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Nodo Gordiano - Nous CD (album) cover

NOUS

Nodo Gordiano

 

Rock Progressivo Italiano

4.02 | 90 ratings

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tszirmay
Special Collaborator
Honorary Collaborator
4 stars Things are getting quite bubbly and intense in RPI land, as another slew of majestic releases are being foisted on us unsuspecting reviewers. And as per the tradition of constantly stretching the boundaries of sound and substance, here is one that got me hooked like some blue marlin biting into lethal bait. Nodo Gordiano (Gordian Knot in Italian) has published a third album of impressive atmospheric originals that confound and seduce with stellar authority. Everything about this jewel will keep the prissy prog fan breathless, as this trio of incredible talents summon their collective spirits in complete harmony and disciplined execution. I have always had a massive respect for 1999's one shot wonder Sunscape, a psychedelic/space rock self-titled Italian masterpiece that few have latched onto (my good, their bad), considering it to be a timeless classic that may never be challenged! Well, never say never!

'Nous' is a clever concoction of adventurous explorations, somewhat devoid of puerile formulas and immediate thrills. Thick, dense, articulate and highly detail-oriented, the trio of Andrea de Luca (bass, guitar, keys, voice), Fabrizio Santoro (guitars, bass, keys) and drummer Carlo Fattorini unite their considerable techniques in forging eclectic canvases of delightful RPI-tinged, psychedelic crossover prog. Now comparisons or benchmarks will be a hard slog but let's just say a heady mix of King Crimson Mark III (the Bruford era), some bold space rock flavourings (Eloy, Mappe Nootiche, Colorstar) and a decidedly heavy-prog approach. Nothing to make one nod off (sorry for the pun), constantly imaginative, petulant and bombastic, the material will keep you on your collective Defcon III, alert and ready for the next onslaught. All 7 tracks flow like some celestial river, meandering, cascading into occasional pools of serene karma and then splashing forward, unrelenting. The bass guitar seems to be the prime motivator, the devilishly reptilian conductor taking charge and forging ahead, unafraid. Lots of electric guitar phrasings in both rhythmic and in soloing presentations, incessant baking colorations that defy mundane facility. There is a definite Djam Karet-like vibe as well as a wink to that Sunscape album, definitely soundtrack music for the travelling mind.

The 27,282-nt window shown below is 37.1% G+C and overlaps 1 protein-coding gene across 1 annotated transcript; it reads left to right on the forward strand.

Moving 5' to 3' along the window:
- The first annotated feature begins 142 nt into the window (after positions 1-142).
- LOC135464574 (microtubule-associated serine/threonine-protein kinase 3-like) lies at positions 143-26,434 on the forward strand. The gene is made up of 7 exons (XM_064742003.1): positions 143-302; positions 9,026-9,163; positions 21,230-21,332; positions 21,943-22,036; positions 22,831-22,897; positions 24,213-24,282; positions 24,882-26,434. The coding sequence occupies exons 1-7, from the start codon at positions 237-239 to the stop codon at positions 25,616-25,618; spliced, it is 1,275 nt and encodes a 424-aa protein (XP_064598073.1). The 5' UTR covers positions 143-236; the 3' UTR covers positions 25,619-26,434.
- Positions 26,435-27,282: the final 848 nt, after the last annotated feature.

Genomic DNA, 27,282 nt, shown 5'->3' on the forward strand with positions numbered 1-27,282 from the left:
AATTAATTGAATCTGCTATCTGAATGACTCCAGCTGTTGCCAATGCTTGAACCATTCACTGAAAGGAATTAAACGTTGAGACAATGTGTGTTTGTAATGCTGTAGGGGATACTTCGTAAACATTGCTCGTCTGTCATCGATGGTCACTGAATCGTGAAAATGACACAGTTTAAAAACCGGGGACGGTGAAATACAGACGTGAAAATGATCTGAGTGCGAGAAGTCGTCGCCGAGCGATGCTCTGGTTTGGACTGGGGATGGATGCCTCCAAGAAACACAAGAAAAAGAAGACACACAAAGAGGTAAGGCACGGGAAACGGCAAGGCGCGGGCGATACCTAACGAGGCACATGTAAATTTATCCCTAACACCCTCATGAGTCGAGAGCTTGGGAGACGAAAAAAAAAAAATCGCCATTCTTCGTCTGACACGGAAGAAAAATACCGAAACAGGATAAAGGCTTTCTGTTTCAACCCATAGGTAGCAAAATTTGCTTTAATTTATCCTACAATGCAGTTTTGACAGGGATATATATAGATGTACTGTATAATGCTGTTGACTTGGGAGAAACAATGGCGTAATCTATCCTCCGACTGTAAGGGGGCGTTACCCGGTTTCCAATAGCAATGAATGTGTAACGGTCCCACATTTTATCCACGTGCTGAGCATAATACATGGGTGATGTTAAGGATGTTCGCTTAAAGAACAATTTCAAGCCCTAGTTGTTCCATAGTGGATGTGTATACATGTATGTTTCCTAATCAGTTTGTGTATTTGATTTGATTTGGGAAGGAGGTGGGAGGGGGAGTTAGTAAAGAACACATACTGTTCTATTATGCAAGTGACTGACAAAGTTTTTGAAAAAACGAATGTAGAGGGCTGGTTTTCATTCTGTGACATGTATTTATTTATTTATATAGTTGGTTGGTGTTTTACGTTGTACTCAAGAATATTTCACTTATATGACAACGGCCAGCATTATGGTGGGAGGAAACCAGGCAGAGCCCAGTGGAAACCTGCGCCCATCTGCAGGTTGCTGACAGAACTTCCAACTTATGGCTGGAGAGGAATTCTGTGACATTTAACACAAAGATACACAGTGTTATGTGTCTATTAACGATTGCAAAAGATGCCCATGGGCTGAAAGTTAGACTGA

Things start out pretty simply, acoustic guitar and male vocal with rifling yet gentle drum fills, "Portonovo" sets the proper mind-altering mood to get the prog brain nicely anesthetized and fit for cosmic interplanetary voyaging. The neurotic and effect-laden guitar shrieks will get your attention, perhaps even eliciting a few smiles of unbridled jealousy. Like some plastic doll floating in some swanky swimming pool, the cottony contrasts will confound and disturb. "I think the patient is ready, dottore!" 9